Photo by Theo Tate
Leon Corlew Splash Park, at the intersection of South Main Street and Schwarz Road, is open for business.
EDWARDSVILLE — For many years, Leon Corlew played a key role in Edwardsville.
He was a longtime resident, alderman and philanthropist, and he was a member of the Edwardsville Rotary Club for 50 years. He also bequeathed $700,000 of his estate to the Edwardsville Parks and Recreation Department. Corlew passed away in May 2008.
So when the city was developing a new splash park, it decided to name it after Corlew.
“We’re so thrilled to have this for the community and everybody’s really enjoying it,” said Katie Grable, assistant director at the Edwardsville Parks and Recreation Department.
Leon Corlew Park was officially open for business on July 8. The park, at the intersection of South Main Street and Schwarz Road, features a large playground, splash pad and fitness trail with workout stations.
“So far, it’s going great,” Grable said. “It’s extremely popular. It’s very busy and everybody seems very happy.”
The park originally was scheduled to open July 1, but the opening was delayed for another week so equipment could be tested and the new staff members could be trained.
Grable said the park had a big turnout on its first day.
“People have been anticipating the opening of the park for several weeks, so we actually had a few families who gathered before we opened and were just waiting,” the assistant director said. “Once it actually opened, we had probably 50 people arriving there right at 10 a.m. It continues to grow and remained full throughout the whole day. The parking lot has been full. The park itself wasn’t overly crowded.”
The park is part of the city’s Better Place to Play project, which includes three new parks. The other two parks in development includes an ice rink and teen center and a sports park for baseball, softball, soccer, tennis and other sports.
“Our goal is to introduce three new parks to our community,” Grable said. “Obviously, we’ve been successful in one so far and we are making progress toward our sports park. Right now, we secured 70 acres and we’re still in the process of purchasing that land, but we do have an option to purchase additional acres each year until we get to that 70 acres. Our next step is look at some designs and once we are able to come up with designs that we like, we’ll work with a design team.”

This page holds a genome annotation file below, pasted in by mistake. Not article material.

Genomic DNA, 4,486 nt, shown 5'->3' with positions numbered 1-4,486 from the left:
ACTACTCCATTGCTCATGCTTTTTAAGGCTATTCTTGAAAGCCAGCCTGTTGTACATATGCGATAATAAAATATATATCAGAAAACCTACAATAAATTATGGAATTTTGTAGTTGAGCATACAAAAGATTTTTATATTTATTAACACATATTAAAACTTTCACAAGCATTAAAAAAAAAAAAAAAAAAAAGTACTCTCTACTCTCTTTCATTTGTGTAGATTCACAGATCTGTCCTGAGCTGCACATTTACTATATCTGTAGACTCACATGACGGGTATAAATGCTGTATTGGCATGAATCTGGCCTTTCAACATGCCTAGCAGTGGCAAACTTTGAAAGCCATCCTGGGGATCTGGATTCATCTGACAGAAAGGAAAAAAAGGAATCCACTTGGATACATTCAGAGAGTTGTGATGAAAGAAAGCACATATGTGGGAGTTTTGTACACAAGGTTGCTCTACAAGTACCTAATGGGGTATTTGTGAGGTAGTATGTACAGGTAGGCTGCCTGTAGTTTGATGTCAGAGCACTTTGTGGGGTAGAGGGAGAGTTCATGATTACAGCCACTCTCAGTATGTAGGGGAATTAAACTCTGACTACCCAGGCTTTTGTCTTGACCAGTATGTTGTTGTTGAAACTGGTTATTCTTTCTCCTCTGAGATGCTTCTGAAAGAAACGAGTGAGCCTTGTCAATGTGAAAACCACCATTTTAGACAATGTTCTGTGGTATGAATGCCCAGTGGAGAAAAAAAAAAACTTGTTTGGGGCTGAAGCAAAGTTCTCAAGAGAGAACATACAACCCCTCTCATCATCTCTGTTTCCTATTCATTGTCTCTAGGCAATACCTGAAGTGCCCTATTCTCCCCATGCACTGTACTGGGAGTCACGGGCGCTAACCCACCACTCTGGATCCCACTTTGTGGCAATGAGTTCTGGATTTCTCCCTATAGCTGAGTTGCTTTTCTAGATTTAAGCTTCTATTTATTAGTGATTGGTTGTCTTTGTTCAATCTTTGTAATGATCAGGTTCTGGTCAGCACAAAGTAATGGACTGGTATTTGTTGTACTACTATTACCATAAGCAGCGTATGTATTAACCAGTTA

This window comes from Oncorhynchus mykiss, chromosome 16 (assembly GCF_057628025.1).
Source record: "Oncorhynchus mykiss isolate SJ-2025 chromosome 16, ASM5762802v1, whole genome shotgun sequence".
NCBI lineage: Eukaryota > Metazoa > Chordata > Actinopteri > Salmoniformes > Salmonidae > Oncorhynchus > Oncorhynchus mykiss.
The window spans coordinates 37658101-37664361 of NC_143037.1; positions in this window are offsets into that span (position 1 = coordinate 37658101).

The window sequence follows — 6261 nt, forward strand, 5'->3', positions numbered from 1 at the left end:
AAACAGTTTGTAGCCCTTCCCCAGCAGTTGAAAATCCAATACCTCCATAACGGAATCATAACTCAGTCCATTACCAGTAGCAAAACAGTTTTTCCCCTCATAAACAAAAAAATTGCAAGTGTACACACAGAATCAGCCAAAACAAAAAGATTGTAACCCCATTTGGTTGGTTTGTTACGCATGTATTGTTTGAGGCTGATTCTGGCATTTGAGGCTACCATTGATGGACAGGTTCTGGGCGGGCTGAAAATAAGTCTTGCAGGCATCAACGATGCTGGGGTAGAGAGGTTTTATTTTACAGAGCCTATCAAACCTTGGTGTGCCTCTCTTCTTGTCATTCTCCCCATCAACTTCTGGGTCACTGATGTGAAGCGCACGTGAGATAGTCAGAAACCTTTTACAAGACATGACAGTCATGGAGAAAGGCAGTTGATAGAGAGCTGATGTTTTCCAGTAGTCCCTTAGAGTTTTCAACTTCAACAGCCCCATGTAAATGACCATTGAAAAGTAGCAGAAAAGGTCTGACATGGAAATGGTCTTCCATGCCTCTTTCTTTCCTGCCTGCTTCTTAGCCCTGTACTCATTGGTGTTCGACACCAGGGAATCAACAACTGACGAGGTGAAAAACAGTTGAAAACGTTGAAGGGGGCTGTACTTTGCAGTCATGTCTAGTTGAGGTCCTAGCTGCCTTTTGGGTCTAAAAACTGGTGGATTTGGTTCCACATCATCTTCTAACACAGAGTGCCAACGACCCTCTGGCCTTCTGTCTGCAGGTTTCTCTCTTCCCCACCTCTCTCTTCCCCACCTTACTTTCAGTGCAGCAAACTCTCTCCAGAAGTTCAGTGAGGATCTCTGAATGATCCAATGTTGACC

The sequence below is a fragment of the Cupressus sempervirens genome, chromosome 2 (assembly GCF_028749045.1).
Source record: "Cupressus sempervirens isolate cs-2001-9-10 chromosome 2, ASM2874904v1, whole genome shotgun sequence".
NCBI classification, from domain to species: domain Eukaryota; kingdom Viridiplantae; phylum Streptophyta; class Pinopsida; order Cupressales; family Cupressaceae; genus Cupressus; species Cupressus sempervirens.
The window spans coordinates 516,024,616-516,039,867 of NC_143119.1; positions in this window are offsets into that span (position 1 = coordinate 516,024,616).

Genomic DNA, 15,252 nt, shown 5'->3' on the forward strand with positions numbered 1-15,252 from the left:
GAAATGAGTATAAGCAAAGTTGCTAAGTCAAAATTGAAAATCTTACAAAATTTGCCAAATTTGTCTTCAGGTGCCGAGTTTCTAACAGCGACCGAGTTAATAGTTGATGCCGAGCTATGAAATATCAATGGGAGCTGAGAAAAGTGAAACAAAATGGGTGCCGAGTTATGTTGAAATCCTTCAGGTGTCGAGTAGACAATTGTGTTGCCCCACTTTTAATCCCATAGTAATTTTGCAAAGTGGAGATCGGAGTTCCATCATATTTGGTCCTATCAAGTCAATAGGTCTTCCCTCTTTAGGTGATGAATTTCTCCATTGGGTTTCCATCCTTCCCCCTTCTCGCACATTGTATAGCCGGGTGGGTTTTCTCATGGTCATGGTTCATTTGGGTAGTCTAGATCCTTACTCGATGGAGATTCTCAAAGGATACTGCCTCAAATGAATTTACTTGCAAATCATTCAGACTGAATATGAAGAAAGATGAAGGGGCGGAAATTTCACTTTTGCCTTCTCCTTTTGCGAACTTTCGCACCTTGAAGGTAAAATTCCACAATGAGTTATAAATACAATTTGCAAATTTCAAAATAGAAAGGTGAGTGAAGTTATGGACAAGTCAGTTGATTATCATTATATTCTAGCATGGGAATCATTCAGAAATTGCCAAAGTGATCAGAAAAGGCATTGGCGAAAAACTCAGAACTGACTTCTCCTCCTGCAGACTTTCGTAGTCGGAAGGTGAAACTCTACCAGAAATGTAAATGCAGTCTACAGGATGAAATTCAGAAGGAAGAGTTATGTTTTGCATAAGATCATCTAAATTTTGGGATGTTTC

Grable said the city started making plans on building the splash park two years ago.
“The desire to have a water play area with a pool or a splash pad has been expressed for many years,” she said. “Up until this year, we didn’t have a public pool. Everything was membership-based. In the summer, we had opened the splash pad and we also have taken over management of the SIUE Cougar Lake Pool. We really had taken a couple of steps forward in just one summer. A couple of years ago, when we really started to seriously pursue the splash pad, there was no water play area. We started with a grant application to the Illinois Department of Natural Resources. We were awarded that grant. However, with the state budget crisis, those funds were not made available. We decided to move forward with the park anyway.”
In January 2015, the Illinois Department of Natural Resources announced a $400,000 grant to the city to develop the new splash park. Over the next year and a half, the park had four area sponsors who pledged donations — the Edwardsville Rotary Club, Junior Service Club of Edwardsville/Glen Carbon, First Clover Leaf Bank and Global Brew & Tap House.
In May, the Edwardsville City Council approved the park’s name.
Grable said she hopes the parks will attract more customers from Edwardsville and the rest of the Metro East.
“I think it’s drawing people into the city and the downtown area,” Grable said. “While we are proud to have this in Edwardsville, we’re also happy to welcome members from our neighboring communities. Just listening to conversations I had with people who visited the park, it seems like it’s pretty even between Edwardsville families and families from surrounding towns. I think it’s great that we’re drawing people into our downtown area. We have a lot of great restaurants and shops and I’m sure that a lot of these folks are grabbing lunch at our restaurants and we’re happy to show off the community.”